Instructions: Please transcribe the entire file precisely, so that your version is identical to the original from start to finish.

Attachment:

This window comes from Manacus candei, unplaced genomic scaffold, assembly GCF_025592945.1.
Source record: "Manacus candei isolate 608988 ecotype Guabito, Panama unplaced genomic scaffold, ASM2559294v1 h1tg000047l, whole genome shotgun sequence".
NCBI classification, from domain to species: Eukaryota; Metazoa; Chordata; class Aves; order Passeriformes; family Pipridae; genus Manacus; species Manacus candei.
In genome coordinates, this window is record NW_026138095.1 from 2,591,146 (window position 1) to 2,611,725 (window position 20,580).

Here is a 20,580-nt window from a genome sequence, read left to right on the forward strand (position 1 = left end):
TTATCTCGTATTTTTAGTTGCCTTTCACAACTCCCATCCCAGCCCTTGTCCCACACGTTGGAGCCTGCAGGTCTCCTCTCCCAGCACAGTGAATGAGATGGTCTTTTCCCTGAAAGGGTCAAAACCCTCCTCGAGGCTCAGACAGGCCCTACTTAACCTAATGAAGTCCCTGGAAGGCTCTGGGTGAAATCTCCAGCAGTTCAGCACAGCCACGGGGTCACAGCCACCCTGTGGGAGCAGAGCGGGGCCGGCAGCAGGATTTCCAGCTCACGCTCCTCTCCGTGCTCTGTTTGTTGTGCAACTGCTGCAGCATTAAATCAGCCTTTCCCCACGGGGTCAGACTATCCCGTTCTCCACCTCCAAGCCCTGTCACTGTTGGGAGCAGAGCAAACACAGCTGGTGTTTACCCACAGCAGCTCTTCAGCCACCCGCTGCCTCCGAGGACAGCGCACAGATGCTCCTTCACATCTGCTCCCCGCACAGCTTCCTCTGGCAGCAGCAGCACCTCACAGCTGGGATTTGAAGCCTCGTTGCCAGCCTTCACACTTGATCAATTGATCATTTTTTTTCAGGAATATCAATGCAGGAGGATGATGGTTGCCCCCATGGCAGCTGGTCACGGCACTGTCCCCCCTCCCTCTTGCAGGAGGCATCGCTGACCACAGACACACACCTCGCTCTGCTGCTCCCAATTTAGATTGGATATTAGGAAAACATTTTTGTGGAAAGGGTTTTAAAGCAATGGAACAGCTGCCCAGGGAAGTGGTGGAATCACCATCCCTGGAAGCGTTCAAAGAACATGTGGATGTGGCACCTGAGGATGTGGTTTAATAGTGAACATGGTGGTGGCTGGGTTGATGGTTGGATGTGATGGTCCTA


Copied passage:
This window comes from Manacus candei, unplaced genomic scaffold, assembly GCF_025592945.1.
Source record: "Manacus candei isolate 608988 ecotype Guabito, Panama unplaced genomic scaffold, ASM2559294v1 h1tg000047l, whole genome shotgun sequence".
NCBI classification, from domain to species: Eukaryota; Metazoa; Chordata; class Aves; order Passeriformes; family Pipridae; genus Manacus; species Manacus candei.
In genome coordinates, this window is record NW_026138095.1 from 2,591,146 (window position 1) to 2,611,725 (window position 20,580).

Here is a 20,580-nt window from a genome sequence, read left to right on the forward strand (position 1 = left end):
TTATCTCGTATTTTTAGTTGCCTTTCACAACTCCCATCCCAGCCCTTGTCCCACACGTTGGAGCCTGCAGGTCTCCTCTCCCAGCACAGTGAATGAGATGGTCTTTTCCCTGAAAGGGTCAAAACCCTCCTCGAGGCTCAGACAGGCCCTACTTAACCTAATGAAGTCCCTGGAAGGCTCTGGGTGAAATCTCCAGCAGTTCAGCACAGCCACGGGGTCACAGCCACCCTGTGGGAGCAGAGCGGGGCCGGCAGCAGGATTTCCAGCTCACGCTCCTCTCCGTGCTCTGTTTGTTGTGCAACTGCTGCAGCATTAAATCAGCCTTTCCCCACGGGGTCAGACTATCCCGTTCTCCACCTCCAAGCCCTGTCACTGTTGGGAGCAGAGCAAACACAGCTGGTGTTTACCCACAGCAGCTCTTCAGCCACCCGCTGCCTCCGAGGACAGCGCACAGATGCTCCTTCACATCTGCTCCCCGCACAGCTTCCTCTGGCAGCAGCAGCACCTCACAGCTGGGATTTGAAGCCTCGTTGCCAGCCTTCACACTTGATCAATTGATCATTTTTTTTCAGGAATATCAATGCAGGAGGATGATGGTTGCCCCCATGGCAGCTGGTCACGGCACTGTCCCCCCTCCCTCTTGCAGGAGGCATCGCTGACCACAGACACACACCTCGCTCTGCTGCTCCCAATTTAGATTGGATATTAGGAAAACATTTTTGTGGAAAGGGTTTTAAAGCAATGGAACAGCTGCCCAGGGAAGTGGTGGAATCACCATCCCTGGAAGCGTTCAAAGAACATGTGGATGTGGCACCTGAGGATGTGGTTTAATAGTGAACATGGTGGTGGCTGGGTTGATGGTTGGATGTGATGGTCCTA